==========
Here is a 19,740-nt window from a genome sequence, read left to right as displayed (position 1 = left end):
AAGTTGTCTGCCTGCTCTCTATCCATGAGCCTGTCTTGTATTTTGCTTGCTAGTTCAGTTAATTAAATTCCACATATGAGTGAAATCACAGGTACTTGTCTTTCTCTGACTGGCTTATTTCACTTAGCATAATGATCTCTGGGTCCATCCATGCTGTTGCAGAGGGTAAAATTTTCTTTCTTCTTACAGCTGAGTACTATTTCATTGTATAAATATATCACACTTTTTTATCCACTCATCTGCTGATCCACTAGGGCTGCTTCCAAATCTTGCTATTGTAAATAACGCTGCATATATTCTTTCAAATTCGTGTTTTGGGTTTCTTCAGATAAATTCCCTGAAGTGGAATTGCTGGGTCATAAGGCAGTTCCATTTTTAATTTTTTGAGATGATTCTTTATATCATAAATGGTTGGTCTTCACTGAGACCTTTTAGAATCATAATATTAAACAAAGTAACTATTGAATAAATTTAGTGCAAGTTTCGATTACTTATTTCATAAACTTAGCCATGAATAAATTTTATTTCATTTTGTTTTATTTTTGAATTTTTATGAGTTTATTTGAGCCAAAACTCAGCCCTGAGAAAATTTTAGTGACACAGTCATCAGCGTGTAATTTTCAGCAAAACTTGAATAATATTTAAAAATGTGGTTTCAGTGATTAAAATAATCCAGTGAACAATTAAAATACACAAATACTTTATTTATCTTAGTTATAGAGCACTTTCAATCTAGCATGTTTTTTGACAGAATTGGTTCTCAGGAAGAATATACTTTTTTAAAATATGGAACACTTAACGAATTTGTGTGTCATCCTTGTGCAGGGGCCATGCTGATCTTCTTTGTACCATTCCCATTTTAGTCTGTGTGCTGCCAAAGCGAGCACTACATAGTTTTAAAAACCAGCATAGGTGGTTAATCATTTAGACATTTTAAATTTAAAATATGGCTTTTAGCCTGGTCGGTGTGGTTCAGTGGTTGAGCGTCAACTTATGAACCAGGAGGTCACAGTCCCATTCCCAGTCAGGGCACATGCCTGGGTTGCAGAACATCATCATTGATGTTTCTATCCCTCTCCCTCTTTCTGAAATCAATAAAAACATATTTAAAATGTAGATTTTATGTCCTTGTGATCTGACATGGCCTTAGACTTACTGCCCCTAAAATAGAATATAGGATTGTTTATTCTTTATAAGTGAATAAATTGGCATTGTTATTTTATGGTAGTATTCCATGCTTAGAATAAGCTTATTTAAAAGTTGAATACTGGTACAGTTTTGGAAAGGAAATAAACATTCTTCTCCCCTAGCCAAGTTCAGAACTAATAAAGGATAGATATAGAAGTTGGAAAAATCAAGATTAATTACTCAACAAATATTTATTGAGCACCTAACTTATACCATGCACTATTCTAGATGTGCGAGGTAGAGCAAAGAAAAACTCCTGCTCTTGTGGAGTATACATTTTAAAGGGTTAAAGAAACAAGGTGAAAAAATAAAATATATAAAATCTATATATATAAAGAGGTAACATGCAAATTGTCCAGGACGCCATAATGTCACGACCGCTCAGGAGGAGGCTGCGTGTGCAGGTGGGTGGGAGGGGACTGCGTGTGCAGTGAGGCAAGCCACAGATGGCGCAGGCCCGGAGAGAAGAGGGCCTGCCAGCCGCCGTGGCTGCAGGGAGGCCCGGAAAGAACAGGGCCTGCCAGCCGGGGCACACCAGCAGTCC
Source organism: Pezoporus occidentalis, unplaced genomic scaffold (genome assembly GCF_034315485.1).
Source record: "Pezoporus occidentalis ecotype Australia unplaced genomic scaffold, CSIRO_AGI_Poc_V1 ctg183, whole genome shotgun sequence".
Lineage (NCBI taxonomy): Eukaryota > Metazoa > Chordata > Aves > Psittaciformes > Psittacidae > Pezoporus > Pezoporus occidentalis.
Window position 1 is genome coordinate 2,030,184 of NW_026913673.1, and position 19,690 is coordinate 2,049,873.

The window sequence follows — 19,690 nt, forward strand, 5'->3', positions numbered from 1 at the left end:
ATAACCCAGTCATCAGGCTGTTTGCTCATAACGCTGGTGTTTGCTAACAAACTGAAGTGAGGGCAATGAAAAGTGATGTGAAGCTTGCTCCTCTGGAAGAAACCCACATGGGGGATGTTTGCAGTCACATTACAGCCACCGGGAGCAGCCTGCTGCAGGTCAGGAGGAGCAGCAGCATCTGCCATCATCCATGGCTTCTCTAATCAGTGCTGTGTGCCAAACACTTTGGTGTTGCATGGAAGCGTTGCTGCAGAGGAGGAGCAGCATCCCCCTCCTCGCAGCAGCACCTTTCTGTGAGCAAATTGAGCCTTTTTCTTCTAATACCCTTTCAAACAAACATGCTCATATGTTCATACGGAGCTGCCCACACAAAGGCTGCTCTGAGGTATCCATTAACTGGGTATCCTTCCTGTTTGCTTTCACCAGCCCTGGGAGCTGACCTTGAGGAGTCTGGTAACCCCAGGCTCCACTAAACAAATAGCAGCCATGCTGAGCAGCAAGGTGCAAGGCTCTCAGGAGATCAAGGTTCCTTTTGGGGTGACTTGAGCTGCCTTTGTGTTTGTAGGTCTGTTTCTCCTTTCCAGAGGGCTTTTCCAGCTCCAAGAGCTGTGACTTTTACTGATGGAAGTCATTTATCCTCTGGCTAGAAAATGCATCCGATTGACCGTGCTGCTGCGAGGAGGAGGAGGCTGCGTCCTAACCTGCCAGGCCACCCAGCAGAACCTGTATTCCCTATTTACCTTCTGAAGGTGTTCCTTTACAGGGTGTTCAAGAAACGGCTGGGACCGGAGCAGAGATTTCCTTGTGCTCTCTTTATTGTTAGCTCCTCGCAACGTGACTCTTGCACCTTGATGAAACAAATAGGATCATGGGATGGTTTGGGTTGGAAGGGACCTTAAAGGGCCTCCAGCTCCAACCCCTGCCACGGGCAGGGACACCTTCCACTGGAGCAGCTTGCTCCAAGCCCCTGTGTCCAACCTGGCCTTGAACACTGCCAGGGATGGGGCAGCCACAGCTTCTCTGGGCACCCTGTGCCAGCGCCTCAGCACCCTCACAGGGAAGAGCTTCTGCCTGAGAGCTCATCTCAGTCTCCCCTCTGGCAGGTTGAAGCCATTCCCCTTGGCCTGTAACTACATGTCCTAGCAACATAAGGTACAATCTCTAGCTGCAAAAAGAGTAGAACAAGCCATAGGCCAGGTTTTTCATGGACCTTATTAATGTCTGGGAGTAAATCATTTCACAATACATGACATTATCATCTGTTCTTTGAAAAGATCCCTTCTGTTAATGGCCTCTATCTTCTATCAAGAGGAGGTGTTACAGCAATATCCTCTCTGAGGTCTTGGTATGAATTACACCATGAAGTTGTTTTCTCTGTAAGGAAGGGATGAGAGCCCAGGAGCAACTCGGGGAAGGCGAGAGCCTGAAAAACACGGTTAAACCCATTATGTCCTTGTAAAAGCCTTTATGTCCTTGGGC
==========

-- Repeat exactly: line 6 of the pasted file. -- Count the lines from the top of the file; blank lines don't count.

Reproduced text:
Window position 1 is genome coordinate 2,030,184 of NW_026913673.1, and position 19,690 is coordinate 2,049,873.